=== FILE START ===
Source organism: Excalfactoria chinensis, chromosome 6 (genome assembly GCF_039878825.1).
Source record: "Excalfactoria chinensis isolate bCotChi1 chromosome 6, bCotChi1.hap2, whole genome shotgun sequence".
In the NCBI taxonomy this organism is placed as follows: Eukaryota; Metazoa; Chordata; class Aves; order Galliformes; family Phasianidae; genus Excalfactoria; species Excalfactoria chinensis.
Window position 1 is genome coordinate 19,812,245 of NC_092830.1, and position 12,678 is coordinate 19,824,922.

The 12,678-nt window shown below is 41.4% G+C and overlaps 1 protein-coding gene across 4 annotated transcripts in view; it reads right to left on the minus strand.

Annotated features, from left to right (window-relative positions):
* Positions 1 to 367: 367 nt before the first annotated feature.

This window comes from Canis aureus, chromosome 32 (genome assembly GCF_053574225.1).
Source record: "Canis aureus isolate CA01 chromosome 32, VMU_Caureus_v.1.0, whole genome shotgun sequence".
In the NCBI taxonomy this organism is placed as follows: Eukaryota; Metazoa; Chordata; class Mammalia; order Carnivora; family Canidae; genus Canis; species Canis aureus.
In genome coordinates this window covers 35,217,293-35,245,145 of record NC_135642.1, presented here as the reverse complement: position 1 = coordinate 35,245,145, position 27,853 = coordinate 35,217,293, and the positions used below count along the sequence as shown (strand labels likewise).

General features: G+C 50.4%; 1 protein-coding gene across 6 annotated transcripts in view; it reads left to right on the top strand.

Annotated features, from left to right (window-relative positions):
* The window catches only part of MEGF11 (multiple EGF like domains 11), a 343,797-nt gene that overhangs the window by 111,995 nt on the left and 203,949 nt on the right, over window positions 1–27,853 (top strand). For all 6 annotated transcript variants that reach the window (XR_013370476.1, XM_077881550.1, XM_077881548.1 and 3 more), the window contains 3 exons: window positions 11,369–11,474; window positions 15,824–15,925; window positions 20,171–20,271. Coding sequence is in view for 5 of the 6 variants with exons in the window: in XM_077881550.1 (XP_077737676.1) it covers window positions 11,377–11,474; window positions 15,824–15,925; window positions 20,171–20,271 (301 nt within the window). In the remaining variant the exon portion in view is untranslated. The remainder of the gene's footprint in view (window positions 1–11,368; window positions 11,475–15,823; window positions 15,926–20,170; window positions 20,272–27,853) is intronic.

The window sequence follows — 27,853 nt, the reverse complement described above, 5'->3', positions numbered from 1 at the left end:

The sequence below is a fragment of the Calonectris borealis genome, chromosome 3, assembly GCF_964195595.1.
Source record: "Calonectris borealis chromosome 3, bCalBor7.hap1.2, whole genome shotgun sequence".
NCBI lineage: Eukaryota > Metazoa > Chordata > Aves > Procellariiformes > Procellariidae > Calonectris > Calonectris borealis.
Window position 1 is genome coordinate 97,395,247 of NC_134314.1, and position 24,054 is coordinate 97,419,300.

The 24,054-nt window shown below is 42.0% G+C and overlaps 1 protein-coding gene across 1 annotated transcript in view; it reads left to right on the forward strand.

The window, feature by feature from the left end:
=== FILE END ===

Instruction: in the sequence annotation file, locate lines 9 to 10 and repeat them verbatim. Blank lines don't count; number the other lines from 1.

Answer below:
Source record: "Canis aureus isolate CA01 chromosome 32, VMU_Caureus_v.1.0, whole genome shotgun sequence".
In the NCBI taxonomy this organism is placed as follows: Eukaryota; Metazoa; Chordata; class Mammalia; order Carnivora; family Canidae; genus Canis; species Canis aureus.